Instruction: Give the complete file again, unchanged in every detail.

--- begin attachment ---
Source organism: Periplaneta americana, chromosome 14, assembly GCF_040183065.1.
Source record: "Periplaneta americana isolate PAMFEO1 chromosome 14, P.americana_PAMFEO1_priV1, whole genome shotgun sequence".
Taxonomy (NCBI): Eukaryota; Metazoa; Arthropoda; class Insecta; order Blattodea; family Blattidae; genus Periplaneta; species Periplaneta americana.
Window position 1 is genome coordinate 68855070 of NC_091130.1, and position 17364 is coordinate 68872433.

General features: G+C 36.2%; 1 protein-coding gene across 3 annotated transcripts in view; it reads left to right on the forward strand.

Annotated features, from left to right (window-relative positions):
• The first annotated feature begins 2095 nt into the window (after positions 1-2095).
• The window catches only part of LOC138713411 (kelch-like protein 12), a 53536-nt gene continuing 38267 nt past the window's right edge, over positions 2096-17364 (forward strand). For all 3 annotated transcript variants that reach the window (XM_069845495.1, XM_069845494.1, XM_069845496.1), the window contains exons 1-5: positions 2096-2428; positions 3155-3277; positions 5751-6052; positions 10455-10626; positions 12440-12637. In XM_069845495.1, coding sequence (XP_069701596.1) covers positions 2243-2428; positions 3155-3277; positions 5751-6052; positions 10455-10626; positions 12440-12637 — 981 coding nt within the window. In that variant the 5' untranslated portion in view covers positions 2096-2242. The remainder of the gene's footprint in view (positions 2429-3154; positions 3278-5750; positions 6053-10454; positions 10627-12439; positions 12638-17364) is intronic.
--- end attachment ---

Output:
Source organism: Periplaneta americana, chromosome 14, assembly GCF_040183065.1.
Source record: "Periplaneta americana isolate PAMFEO1 chromosome 14, P.americana_PAMFEO1_priV1, whole genome shotgun sequence".
Taxonomy (NCBI): Eukaryota; Metazoa; Arthropoda; class Insecta; order Blattodea; family Blattidae; genus Periplaneta; species Periplaneta americana.
Window position 1 is genome coordinate 68855070 of NC_091130.1, and position 17364 is coordinate 68872433.

General features: G+C 36.2%; 1 protein-coding gene across 3 annotated transcripts in view; it reads left to right on the forward strand.

Annotated features, from left to right (window-relative positions):
• The first annotated feature begins 2095 nt into the window (after positions 1-2095).
• The window catches only part of LOC138713411 (kelch-like protein 12), a 53536-nt gene continuing 38267 nt past the window's right edge, over positions 2096-17364 (forward strand). For all 3 annotated transcript variants that reach the window (XM_069845495.1, XM_069845494.1, XM_069845496.1), the window contains exons 1-5: positions 2096-2428; positions 3155-3277; positions 5751-6052; positions 10455-10626; positions 12440-12637. In XM_069845495.1, coding sequence (XP_069701596.1) covers positions 2243-2428; positions 3155-3277; positions 5751-6052; positions 10455-10626; positions 12440-12637 — 981 coding nt within the window. In that variant the 5' untranslated portion in view covers positions 2096-2242. The remainder of the gene's footprint in view (positions 2429-3154; positions 3278-5750; positions 6053-10454; positions 10627-12439; positions 12638-17364) is intronic.